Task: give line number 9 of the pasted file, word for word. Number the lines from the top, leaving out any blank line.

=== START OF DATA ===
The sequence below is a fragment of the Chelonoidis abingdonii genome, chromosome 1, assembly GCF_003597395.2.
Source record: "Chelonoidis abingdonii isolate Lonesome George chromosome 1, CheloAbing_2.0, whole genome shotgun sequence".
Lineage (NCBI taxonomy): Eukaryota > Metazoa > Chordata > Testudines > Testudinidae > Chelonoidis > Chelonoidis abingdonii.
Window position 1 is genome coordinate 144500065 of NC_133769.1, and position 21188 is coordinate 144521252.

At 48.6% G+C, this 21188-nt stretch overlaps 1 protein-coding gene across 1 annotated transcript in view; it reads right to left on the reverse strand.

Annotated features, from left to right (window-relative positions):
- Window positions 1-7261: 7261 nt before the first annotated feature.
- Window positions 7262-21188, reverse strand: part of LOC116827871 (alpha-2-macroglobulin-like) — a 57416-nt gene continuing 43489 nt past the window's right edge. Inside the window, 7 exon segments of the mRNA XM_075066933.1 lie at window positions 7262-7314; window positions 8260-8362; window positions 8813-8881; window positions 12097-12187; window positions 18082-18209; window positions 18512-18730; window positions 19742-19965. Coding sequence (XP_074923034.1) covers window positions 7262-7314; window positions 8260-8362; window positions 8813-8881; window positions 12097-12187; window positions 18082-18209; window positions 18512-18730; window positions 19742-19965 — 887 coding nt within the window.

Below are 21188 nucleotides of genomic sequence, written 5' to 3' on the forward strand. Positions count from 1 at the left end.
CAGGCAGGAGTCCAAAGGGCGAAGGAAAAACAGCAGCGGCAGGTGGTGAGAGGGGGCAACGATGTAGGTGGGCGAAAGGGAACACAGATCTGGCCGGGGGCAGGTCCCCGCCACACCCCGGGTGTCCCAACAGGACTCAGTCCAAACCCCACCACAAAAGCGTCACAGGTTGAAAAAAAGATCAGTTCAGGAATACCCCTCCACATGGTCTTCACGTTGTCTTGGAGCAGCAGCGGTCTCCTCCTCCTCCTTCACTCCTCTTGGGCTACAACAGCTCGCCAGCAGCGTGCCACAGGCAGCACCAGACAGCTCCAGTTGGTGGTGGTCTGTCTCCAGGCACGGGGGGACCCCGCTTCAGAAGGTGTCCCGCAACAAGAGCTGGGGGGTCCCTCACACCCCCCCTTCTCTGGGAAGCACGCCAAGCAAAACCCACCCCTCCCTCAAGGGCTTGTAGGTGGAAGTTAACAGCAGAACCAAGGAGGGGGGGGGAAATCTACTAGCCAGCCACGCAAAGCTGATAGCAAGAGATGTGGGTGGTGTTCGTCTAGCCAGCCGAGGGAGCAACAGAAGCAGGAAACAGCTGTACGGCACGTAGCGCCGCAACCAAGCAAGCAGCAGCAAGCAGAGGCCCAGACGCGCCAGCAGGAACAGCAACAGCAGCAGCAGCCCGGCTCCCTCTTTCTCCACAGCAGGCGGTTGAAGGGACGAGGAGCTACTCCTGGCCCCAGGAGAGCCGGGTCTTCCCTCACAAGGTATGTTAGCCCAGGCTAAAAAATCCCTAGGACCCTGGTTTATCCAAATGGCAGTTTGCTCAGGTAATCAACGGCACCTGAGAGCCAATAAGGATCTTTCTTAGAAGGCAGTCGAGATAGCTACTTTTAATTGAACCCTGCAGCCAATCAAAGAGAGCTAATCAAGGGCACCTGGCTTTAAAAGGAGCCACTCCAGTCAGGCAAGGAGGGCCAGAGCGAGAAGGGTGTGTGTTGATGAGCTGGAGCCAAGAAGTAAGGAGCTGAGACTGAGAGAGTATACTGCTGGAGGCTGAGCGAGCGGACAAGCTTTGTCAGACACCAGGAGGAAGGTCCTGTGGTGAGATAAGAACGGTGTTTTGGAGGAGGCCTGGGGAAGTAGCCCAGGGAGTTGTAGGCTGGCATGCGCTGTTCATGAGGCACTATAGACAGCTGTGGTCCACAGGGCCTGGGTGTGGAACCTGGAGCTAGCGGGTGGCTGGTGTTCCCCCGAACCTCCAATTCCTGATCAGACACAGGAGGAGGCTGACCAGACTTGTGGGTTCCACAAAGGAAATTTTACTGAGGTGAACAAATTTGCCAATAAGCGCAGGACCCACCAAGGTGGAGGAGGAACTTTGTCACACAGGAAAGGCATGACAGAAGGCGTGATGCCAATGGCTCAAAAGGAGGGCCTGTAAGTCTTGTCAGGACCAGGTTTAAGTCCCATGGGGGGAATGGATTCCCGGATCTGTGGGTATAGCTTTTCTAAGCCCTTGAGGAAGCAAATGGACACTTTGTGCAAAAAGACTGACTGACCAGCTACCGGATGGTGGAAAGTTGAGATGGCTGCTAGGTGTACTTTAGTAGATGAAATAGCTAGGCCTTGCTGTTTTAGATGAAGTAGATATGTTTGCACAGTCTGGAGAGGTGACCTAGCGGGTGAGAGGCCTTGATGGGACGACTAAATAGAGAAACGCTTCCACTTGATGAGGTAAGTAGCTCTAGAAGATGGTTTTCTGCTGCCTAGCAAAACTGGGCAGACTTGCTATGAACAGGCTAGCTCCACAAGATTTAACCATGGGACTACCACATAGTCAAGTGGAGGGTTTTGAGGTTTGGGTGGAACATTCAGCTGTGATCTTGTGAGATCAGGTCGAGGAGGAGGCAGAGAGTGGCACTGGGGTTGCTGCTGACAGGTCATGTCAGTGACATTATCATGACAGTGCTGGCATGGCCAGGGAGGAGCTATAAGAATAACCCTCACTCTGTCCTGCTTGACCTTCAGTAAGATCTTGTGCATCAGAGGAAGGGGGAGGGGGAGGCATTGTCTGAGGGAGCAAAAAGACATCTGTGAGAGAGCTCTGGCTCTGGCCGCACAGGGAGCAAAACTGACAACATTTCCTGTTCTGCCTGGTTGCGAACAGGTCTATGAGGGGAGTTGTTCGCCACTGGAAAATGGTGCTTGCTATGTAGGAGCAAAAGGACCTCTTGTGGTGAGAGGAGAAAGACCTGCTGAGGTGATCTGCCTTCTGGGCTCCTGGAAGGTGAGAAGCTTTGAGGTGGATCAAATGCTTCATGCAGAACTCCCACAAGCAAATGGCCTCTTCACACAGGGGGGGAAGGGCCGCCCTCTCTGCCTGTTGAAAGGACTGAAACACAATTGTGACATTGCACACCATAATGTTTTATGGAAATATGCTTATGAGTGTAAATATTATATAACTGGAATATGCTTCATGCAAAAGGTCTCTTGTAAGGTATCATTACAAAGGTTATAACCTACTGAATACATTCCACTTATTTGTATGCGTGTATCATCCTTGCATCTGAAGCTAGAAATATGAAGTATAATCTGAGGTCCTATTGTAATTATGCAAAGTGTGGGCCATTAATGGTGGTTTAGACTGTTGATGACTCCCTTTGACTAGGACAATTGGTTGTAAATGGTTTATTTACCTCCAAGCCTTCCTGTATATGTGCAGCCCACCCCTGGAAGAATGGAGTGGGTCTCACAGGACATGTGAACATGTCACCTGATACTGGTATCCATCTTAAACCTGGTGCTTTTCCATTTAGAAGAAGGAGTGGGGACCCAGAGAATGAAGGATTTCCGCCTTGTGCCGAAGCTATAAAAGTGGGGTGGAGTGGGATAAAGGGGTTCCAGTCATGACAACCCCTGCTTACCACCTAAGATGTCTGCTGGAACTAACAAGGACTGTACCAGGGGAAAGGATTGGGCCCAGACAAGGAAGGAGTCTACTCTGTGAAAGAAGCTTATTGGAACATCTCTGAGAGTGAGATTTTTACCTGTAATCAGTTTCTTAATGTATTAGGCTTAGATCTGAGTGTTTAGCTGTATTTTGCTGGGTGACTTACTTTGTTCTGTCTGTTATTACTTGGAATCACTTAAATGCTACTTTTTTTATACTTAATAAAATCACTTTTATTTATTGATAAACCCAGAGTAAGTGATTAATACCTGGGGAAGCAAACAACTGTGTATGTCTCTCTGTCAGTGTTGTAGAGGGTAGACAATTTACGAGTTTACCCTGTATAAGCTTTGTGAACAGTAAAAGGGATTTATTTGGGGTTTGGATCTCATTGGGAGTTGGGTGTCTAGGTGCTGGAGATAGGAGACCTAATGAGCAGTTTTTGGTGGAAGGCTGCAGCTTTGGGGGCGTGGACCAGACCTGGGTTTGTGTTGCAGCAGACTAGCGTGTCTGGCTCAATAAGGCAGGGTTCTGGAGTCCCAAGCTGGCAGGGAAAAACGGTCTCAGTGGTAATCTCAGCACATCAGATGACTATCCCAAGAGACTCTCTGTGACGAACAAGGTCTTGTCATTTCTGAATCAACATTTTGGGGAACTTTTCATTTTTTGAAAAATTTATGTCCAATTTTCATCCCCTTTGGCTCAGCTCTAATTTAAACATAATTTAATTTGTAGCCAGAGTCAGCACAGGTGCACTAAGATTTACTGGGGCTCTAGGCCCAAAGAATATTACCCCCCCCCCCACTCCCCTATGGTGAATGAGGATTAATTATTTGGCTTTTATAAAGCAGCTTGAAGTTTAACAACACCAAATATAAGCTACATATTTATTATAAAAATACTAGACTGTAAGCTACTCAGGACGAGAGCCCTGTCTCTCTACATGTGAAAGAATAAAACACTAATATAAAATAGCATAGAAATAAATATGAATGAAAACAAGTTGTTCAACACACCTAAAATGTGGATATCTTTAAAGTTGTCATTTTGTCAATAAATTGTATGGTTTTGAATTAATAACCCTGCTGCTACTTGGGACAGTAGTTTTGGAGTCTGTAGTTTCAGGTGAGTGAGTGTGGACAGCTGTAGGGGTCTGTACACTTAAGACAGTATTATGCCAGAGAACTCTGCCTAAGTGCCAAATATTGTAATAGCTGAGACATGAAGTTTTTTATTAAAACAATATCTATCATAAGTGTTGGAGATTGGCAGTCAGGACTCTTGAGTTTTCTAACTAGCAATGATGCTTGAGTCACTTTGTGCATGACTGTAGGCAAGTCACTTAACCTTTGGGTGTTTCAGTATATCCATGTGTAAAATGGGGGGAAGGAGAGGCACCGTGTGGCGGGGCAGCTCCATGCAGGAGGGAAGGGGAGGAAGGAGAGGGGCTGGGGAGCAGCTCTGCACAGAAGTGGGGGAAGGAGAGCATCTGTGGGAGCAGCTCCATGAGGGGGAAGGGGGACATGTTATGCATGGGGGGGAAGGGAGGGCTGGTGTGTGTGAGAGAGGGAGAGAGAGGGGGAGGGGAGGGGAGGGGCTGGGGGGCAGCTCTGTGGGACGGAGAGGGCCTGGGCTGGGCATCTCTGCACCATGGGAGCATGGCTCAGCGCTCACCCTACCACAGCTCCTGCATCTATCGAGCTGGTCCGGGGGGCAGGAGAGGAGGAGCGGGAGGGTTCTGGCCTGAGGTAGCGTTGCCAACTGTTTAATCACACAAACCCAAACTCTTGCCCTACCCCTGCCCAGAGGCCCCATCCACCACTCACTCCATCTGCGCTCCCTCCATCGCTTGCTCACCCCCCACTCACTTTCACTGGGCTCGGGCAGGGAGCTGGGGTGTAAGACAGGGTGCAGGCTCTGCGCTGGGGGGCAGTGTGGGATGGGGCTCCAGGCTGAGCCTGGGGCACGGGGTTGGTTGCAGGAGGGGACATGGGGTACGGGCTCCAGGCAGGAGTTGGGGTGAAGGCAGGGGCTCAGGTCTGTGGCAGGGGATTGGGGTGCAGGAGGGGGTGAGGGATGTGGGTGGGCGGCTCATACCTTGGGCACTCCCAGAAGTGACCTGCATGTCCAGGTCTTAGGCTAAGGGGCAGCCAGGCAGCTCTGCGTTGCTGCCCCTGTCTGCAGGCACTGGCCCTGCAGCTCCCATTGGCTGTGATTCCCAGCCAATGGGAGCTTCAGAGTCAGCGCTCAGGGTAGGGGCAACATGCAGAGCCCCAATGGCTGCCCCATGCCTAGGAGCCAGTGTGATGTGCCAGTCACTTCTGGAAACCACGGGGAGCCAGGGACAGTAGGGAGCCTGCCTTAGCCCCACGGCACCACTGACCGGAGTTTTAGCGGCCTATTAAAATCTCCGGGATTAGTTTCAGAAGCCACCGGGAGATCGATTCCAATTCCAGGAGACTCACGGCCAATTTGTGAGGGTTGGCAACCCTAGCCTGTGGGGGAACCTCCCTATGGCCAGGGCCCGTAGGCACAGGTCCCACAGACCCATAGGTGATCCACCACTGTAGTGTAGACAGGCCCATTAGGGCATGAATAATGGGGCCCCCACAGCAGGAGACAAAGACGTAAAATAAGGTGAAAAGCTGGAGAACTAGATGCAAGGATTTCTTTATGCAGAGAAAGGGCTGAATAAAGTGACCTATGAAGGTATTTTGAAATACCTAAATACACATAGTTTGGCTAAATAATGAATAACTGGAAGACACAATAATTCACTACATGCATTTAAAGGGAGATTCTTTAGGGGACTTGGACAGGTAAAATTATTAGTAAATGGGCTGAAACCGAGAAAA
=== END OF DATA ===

Below are 21188 nucleotides of genomic sequence, written 5' to 3' on the forward strand. Positions count from 1 at the left end.